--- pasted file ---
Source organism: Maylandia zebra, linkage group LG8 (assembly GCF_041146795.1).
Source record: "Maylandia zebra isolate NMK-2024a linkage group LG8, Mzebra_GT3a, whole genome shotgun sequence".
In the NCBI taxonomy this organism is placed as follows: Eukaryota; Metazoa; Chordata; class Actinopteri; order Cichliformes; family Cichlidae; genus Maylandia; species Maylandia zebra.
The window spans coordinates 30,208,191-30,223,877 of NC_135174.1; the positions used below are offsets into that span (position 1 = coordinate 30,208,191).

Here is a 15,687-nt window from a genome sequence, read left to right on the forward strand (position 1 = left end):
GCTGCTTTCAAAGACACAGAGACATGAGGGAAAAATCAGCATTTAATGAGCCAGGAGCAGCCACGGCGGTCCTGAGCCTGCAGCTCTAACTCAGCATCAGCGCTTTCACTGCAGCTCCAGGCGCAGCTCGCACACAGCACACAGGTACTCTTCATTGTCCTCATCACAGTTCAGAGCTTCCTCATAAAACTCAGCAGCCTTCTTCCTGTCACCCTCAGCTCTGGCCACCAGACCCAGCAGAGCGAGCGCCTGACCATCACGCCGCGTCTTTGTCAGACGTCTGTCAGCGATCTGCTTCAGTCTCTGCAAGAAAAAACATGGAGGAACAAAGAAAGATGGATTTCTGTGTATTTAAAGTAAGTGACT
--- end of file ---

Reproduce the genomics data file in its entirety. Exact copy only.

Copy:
Source organism: Maylandia zebra, linkage group LG8 (assembly GCF_041146795.1).
Source record: "Maylandia zebra isolate NMK-2024a linkage group LG8, Mzebra_GT3a, whole genome shotgun sequence".
In the NCBI taxonomy this organism is placed as follows: Eukaryota; Metazoa; Chordata; class Actinopteri; order Cichliformes; family Cichlidae; genus Maylandia; species Maylandia zebra.
The window spans coordinates 30,208,191-30,223,877 of NC_135174.1; the positions used below are offsets into that span (position 1 = coordinate 30,208,191).

Here is a 15,687-nt window from a genome sequence, read left to right on the forward strand (position 1 = left end):
GCTGCTTTCAAAGACACAGAGACATGAGGGAAAAATCAGCATTTAATGAGCCAGGAGCAGCCACGGCGGTCCTGAGCCTGCAGCTCTAACTCAGCATCAGCGCTTTCACTGCAGCTCCAGGCGCAGCTCGCACACAGCACACAGGTACTCTTCATTGTCCTCATCACAGTTCAGAGCTTCCTCATAAAACTCAGCAGCCTTCTTCCTGTCACCCTCAGCTCTGGCCACCAGACCCAGCAGAGCGAGCGCCTGACCATCACGCCGCGTCTTTGTCAGACGTCTGTCAGCGATCTGCTTCAGTCTCTGCAAGAAAAAACATGGAGGAACAAAGAAAGATGGATTTCTGTGTATTTAAAGTAAGTGACT